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PHD, Religious Studies, Trinidad & Tobago

A rich heritage is only as good as the person commanding it. Personal strength and your achievements are what make you, and your heritage then becomes your depth. Coming from Trinidad and Tobago, my family, my blood, is rooted in an acceptance and understanding of religious diversity. Trinidad and Tobago while tiny island nations, are the first in the world to have a national holiday that acknowledges Spiritual Baptists one of two African syncretic religions on the islands and recognizes Christian, Hindu and Muslim national holidays. Growing up in Brooklyn, particularly seeing Celebrate Brooklyn these past 30 years has shown me in so many ways, the rich tapestry of cultures that makes up my hometown.

While I have seen religious tolerance at its best, I recall, as a New York City Police Officer, all too well the riot that took place in my hometown of Crown Heights in 19XX. I remember feeling incredible sadness, disappointment and saw sympathetically from the viewpoint of my fellow officers the difficulty in handling a fragile situation.

I have reached a point in my professional career where I feel I have exhausted every possible avenue of promotion and challenges at my current academic level and need to enact changes in my life in order to bring my plans to fruition. It is at this time that I need to conduct research into African religions, particularly how they became African-American religions during and after the age of slavery. Moreover, I have a strong interest in researching the area of African syncretic religions and Caribbean religions of the Americas.

Through a PhD program in Religious Studies in conjunction with the African American Studies department, I will be better equipped to bring to light tangible evidence of the effects of religion and spirituality as a coping resource for students from an assortment of religious and spiritual backgrounds and orientations. The overall aim of my research and publications will seek to eradicate the ongoing fears and misinformation that fuel the mistrust and concerns different spiritual groups in our country hold against one another. I will be able to affect change, by bringing to the forefront the positive attributes and resources of the different religions that make up our nation. Overall, I foresee myself being in a position to promote improved relations between many differing religious groups, be it on a one-on-one counseling situation or on a larger, community scale.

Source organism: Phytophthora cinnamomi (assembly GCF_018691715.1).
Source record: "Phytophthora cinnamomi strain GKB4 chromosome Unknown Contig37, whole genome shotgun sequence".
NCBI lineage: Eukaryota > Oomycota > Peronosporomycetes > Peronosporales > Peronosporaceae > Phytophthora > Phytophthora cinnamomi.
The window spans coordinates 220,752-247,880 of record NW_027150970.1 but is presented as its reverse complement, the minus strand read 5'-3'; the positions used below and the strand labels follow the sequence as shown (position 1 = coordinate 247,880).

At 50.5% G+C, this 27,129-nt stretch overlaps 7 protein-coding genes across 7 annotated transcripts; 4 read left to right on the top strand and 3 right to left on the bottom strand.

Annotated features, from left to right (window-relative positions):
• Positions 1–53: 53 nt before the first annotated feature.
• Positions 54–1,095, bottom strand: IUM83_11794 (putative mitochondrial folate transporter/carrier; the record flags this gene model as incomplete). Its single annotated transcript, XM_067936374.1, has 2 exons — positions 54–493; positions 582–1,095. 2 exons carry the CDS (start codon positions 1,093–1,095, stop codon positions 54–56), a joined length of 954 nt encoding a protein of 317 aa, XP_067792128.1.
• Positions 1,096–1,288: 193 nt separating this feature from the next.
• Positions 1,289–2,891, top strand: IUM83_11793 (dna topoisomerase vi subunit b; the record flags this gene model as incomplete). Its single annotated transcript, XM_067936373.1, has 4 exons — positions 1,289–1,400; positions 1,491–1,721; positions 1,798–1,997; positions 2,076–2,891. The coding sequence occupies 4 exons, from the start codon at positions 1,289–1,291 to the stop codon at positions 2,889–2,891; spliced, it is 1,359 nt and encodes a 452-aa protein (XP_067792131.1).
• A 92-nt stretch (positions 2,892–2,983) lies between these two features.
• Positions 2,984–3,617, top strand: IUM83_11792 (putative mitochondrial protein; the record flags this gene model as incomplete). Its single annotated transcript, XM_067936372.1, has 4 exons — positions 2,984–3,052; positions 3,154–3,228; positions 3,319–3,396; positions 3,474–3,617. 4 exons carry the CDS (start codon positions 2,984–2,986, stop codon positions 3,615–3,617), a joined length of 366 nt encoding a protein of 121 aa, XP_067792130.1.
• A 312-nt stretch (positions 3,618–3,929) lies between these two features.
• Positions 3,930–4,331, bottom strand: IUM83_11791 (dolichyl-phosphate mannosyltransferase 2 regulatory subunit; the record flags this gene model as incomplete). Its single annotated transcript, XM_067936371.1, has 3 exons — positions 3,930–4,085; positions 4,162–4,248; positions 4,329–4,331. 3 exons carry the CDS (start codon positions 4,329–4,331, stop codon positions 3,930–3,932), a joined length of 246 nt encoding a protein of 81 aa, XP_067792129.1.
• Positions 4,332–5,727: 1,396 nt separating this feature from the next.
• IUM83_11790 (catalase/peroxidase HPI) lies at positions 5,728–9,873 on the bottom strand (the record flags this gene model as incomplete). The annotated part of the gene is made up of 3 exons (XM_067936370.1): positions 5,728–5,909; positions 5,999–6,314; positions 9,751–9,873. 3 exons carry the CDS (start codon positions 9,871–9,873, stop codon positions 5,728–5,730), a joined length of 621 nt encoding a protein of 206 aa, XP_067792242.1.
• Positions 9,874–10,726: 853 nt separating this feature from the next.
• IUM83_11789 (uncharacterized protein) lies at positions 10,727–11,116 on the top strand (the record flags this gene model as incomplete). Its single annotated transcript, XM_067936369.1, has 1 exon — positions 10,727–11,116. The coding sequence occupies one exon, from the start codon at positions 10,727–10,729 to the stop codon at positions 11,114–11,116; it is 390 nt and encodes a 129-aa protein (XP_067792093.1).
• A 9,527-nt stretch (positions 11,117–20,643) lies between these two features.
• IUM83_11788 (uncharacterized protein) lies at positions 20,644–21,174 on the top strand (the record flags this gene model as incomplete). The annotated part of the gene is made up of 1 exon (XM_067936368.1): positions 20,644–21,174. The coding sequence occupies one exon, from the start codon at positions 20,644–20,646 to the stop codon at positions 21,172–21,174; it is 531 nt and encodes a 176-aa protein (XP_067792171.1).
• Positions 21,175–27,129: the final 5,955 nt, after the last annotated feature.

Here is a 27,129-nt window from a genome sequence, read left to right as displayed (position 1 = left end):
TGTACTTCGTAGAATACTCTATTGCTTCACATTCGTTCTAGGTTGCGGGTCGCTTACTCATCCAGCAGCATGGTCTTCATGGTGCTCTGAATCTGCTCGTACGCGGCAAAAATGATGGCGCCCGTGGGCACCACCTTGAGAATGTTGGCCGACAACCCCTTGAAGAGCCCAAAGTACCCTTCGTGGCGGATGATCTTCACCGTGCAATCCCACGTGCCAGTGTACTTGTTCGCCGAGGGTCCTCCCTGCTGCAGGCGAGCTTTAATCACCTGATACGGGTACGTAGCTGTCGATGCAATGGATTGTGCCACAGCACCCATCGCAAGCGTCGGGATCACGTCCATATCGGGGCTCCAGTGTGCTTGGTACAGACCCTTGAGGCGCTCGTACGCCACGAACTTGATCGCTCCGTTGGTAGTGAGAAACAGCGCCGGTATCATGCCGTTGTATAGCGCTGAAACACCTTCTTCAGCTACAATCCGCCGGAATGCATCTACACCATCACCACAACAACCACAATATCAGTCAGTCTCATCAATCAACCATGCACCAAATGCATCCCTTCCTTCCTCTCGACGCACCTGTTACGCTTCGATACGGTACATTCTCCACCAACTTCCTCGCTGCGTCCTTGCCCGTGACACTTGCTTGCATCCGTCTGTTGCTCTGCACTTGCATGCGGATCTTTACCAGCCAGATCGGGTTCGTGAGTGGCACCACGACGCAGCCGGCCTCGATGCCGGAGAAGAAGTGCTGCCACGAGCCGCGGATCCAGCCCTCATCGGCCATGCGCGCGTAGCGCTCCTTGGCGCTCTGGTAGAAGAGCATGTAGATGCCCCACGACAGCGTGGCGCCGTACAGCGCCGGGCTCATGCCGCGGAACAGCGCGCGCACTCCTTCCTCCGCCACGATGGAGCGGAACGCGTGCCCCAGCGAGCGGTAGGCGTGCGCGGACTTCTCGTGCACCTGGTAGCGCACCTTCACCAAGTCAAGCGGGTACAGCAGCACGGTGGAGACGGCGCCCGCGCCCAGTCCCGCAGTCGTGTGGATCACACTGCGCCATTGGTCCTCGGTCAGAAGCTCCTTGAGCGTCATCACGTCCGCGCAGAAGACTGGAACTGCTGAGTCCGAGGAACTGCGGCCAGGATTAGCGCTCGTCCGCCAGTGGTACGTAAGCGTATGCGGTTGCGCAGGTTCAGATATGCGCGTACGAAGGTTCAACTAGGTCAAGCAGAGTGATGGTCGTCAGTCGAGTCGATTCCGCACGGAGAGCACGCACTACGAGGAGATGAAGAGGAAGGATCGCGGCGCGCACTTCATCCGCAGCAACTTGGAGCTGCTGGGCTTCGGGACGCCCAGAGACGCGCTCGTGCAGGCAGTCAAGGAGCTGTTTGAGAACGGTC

Through a PhD course of study and research, I anticipate being able to instill in my future students the need to help restore the concept on which America was founded, that All men are created equal, and apply special emphasis on the need to appreciate our cultural and religious belief differences. Indeed, it is my passion for teaching, born from direct contact and interaction with students, watching them grow and develop academically and as burgeoning citizens that fuels my desire to teach Religious Studies at the university level. Throughout my professional career, I have been involved in teaching as well as counseling and believe that they are quite complementary. It is an aim of mine to work with a Religious Studies department and invite the Counseling Department to work together with the goal of designing workshops that foster spirituality and belief-system based coping mechanisms for first-generation students.

Giving back to the community is the responsibility of every community leader, of which professors are a prominent part. It is my intention to continue the work that I started, volunteering my career counseling services in urban communities, with the objective being to heighten students awareness of the barriers to success in higher education. Additionally, I feel that I have been successful in getting the young adults I have been working with to implement strategies of being, that assist them in counteracting both the internal and the external challenges that face them as they seek to improve their lives.